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How can homeowners prepare for the Santa Clarita fire?

In the midst of the 22,000-acre fire that is 10 percent contained, the Angeles National Forest continues to update, inform, and comfort the public.

Ryan Babroff/AP
A wildfire burns close to a home near Sand Caynon and Placerita Caynon in Santa Clarita, Calif., Saturday, July 23.

Eighteen homes have been destroyed, one has been damaged, and 1,500 have been evacuated after the Sand Fire was first reported at 2 pm Friday and grew to 22,000-acres by late Saturday in the Sand Canyon area of the Santa Clarita Valley.

On Sunday morning, the fire was 10 percent contained, according to a press release by the Angeles National Forest. The night before, in the midst of updates about evacuations and safety, the Angeles National Forest, where the fire has taken hold, posted a tweet.

Involvement of fire personnel has increased from about 300 on Friday to "over 1,673 firefighters...engaged in initial attack," according to the Angeles NF. Other resources being used are 122 engines, 39 hand crews, 15 helicopters, and eight dozers, according to the press release.

While fire crews are responding from all sides – the ground and the air – responders emphasize that residents also have responsibilities when a fire comes to their neighborhood. “I give talks all the time about how to protect yourself against wildfires in the urban community and the first thing I tell them is 'The fire department may not come,’” San Bernardino County Fire Battalion Chief Michael Wakoski told KVCR’s Natalya Estrada.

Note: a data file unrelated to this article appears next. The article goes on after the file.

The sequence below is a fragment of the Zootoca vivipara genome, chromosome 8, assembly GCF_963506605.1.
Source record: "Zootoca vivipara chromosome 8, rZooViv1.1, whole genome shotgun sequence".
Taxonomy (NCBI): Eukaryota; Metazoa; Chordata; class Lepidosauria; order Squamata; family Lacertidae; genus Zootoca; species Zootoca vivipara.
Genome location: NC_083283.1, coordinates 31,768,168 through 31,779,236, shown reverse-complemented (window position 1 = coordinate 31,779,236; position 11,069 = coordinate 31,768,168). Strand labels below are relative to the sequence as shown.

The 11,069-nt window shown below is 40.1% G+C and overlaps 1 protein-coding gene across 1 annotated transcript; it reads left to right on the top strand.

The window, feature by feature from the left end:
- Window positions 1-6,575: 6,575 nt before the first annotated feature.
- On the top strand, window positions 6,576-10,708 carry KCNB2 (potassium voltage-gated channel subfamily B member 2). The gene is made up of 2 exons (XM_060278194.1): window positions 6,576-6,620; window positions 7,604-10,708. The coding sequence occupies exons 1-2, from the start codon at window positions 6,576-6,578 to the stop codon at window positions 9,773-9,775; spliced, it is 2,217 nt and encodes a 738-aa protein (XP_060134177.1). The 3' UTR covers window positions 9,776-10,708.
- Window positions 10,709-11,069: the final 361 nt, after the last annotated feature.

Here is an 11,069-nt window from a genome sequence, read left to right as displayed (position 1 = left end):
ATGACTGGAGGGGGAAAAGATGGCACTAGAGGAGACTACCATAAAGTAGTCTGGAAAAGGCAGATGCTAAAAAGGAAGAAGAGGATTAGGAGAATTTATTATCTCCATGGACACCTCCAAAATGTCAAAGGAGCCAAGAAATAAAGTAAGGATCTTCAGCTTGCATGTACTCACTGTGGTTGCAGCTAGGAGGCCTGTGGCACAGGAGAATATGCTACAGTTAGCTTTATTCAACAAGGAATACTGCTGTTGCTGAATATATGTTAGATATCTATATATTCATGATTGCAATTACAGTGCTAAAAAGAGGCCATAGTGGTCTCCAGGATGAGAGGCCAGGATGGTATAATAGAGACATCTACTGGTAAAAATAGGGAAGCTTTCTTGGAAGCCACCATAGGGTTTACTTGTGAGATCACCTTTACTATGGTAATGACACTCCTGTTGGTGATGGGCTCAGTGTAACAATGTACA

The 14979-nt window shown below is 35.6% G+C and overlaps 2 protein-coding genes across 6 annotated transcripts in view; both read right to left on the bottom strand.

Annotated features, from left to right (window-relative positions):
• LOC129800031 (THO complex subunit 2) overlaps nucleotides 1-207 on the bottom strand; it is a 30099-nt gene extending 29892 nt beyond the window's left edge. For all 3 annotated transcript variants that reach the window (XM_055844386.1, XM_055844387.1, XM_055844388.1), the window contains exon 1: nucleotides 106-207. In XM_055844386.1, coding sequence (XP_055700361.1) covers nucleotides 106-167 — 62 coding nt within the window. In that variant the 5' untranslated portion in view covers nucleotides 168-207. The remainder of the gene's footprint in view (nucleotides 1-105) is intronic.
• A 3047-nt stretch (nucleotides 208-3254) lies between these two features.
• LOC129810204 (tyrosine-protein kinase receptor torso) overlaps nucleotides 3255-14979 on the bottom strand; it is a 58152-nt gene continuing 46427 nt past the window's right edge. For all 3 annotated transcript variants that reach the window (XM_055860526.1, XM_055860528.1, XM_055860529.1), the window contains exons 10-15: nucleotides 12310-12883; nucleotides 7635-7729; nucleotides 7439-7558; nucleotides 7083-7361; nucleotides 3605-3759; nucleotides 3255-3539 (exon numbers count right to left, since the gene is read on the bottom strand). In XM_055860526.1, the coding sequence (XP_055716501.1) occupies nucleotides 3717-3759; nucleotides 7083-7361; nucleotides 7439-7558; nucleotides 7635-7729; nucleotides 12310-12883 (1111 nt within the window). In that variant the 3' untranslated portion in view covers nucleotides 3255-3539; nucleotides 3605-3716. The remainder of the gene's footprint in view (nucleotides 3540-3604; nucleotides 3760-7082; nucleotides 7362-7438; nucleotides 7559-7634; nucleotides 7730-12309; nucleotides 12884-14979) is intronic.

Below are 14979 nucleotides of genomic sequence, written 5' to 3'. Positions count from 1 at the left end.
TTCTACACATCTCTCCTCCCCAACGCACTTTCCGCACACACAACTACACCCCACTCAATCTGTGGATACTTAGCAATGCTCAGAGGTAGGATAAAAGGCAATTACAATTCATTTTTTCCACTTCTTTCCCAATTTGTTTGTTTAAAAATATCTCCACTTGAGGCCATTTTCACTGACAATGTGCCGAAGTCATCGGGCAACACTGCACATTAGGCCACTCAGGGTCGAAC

“We don't have a fire truck for every house. We work cooperatively throughout the summer because not one department can handle the situation when it gets bad,” Chief Wakoski said.

In other words, relying on the fire department may not be enough to save your home. Angeles NF advises homeowners to fireproof their grounds and gutters.

“Every year I wonder what would happen if a fire came up this canyon,” says homeowner Debbie Tocher, in a CAL FIRE video called “CAL FIRE Inspects for Defensible Space,” “and that’s why it’s important for my husband and me to be ready and prepared for a wildfire.”

Fireproofing includes clearing two “defensible space” zones. The first, a 30-foot buffer around the house, should have no dead vegetation; gutters should be clean; tree branches should be 10 feet from other trees, the chimney, and any structures that could catch fire; there should be no wood piles; there should be no vegetation near windows; and areas under decks should be clean.

Zone 2 extends from 30 to 100 feet past the house and should have cut or mown grass, horizontal and vertical space between shrubs and trees, and no more than three inches of dead vegetation.

These procedures help keep fires from becoming unmanageable. “Most fires start at ground-level and then move up almost like a ladder from the grasses to the brush and into the trees,” Chelsea Fox, CAL FIRE Fire Prevention Specialist, explains in the video. “Once a fire gets into the tops of the trees, it becomes much more difficult for us to stop it.”

Landscaping near a home will not necessarily increase the risk of fire. Instead, it could make a home more resilient if fire-resistant plants such as Beach Carpet Saltbush and Island Bush Snapdragon are included, Ms. Fox says.

Of course, firefighters hope to get to every home that they can as fast as they can. “When I smell smoke, I got to go,” one firefighter says in the US Forest Service video, “The Heart of a Firefighter.” “That gets into your blood and it gets into your heart. When you save a bunch of houses and people come out and shake your hand, that’s just a good feeling that stays with you the rest of your life.”

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